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Model forms have been discussed many times on the IET forum over the years. In this article, we take a look at their history.

Figure 1

In the early days of the IEE Wiring Regulations, examples of model forms were not provided. However, contrary to popular belief, there was certainly a requirement for testing, even in the First Edition in 1882, Regulation 17 stated:

“N.B. The value of frequently testing the wires cannot be too strongly urged, it is an operation, skill in which is easily acquired and applied. The escape of electricity cannot be detected by the sense of smell as can gas, but it can be detected by apparatus far more certain and delicate. Leakage not only means waste but in the presence of moisture it means destruction of the conductor and its insulating covering, by electric action.”

The Second Edition of the IEE Wiring Regulations was published in 1888. It was more prescriptive and stated that “records should be kept of all tests, so that any gradual deterioration of the system may be detected”. This was probably the first requirement for a schedule of test results, although no examples were provided.

The first actual electrical certificate in the IEE Wiring Regulations dates back to 1939 when Regulation 1108 of the Eleventh Edition stated:

 “on completion of an installation, (or an extension to an installation) a certificate shall be given by the contractor, or by an authorised person acting on his behalf on form A. The space provided in the form for inserting the recommended number of years intervening between inspections should be filled in with the figure 5 or such lesser figure as is considered appropriate to the individual case.”

(Note that the IEE felt justified at the time in assuming the electrician would be male – times have changed!) The statement suggests a maximum frequency for inspection and testing of five years, with an emphasis on the requirement for the person completing the report to reduce the interval between inspections if required, which is still the same today.

Guidance on inspection intervals can be found in IET Guidance Note 3 Inspection & Testing; however, these frequencies are for initial inspection and are only recommendations. Inspection and testing intervals should be determined by the inspector, making an engineering judgement based on several different factors, such as the environment, age, use and condition of the installation.

A separate form for inspection of an installation debuted in the Fourteenth Edition of the IEE Wiring Regulations, published in 1966. A completion certificate was intended for new installations or alterations, but for the first time, an inspection certificate was included, intended to be used for carrying out inspection and testing on an existing installation.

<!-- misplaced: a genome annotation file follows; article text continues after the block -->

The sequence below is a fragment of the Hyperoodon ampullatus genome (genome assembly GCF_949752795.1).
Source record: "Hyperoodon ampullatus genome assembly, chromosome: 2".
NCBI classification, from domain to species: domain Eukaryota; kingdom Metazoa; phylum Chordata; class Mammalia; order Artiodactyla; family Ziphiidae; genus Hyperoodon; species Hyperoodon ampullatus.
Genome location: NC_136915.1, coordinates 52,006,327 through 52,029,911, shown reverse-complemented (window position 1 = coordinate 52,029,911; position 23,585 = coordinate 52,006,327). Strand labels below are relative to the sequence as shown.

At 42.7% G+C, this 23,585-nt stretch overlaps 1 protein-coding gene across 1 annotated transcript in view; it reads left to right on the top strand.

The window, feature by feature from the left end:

Completion and inspection certificates

This format remained the same until the Sixteenth Edition, at which time the IEE Wiring Regulations became BS 7671, a joint publication between the IEE and BSI. This is the period at which the model forms were amended to the format we recognise today. The completion certificate became the Electrical Installation Certificate (EIC), in order to avoid confusion with the completion certificates issued at handover of a building by the construction industry. The inspection certificate became the Periodic Inspection Report (PIR), which, by the time of the Eighteenth Edition (BS 7671:2018+A1:2020), was known as the Electrical Installation Condition Report (EICR).

The Minor Works Electrical Installation Certificate (MEIWC) is the new kid on the block, with its first appearance in BS 7671:2001, the Sixteenth Edition of the IET Wiring Regulations. This certificate is intended to be used for minor electrical work that does not include the provision of a new circuit, for example, an additional socket-outlet to an existing circuit.

Whilst there have been minor amendments to the model forms to incorporate changes in the Regulations since the Sixteenth Edition of the IEE Wiring Regulations, the model forms in Appendix 6 of the Eighteenth Edition are not much different.

The model forms were adopted in the international document IEC 60364-6:2006 and the equivalent European CENELEC HD 60364-6:2006. In fact, it was a UK proposal to include the model forms, and the maintenance team responsible for the development of the international document was convened by the UK.

The model forms can be found in BS 7671:2018+A1:2020, or downloaded from our website. It should be remembered that the forms can be modified to suit the installation, providing they meet the minimum requirements set out in Appendix 6. Trade associations and other organizations provide their own versions of the forms, which may differ from the model forms.

There is no doubt that debate over classification codes for EICRs and other intricacies with model forms will continue: items on the inspection schedule have provided a good basis for discussion over the years.

Summary

Whilst the format and content of the model forms have changed over the years, the purpose is still the same as it has always been, which is to provide a record of the details for the installation and the person(s) responsible.

The frequency of inspection and testing should be determined by engineering judgement made by the electrical designer or inspector.

Model forms are exactly that: they can be modified to suit the installation requirements.

 

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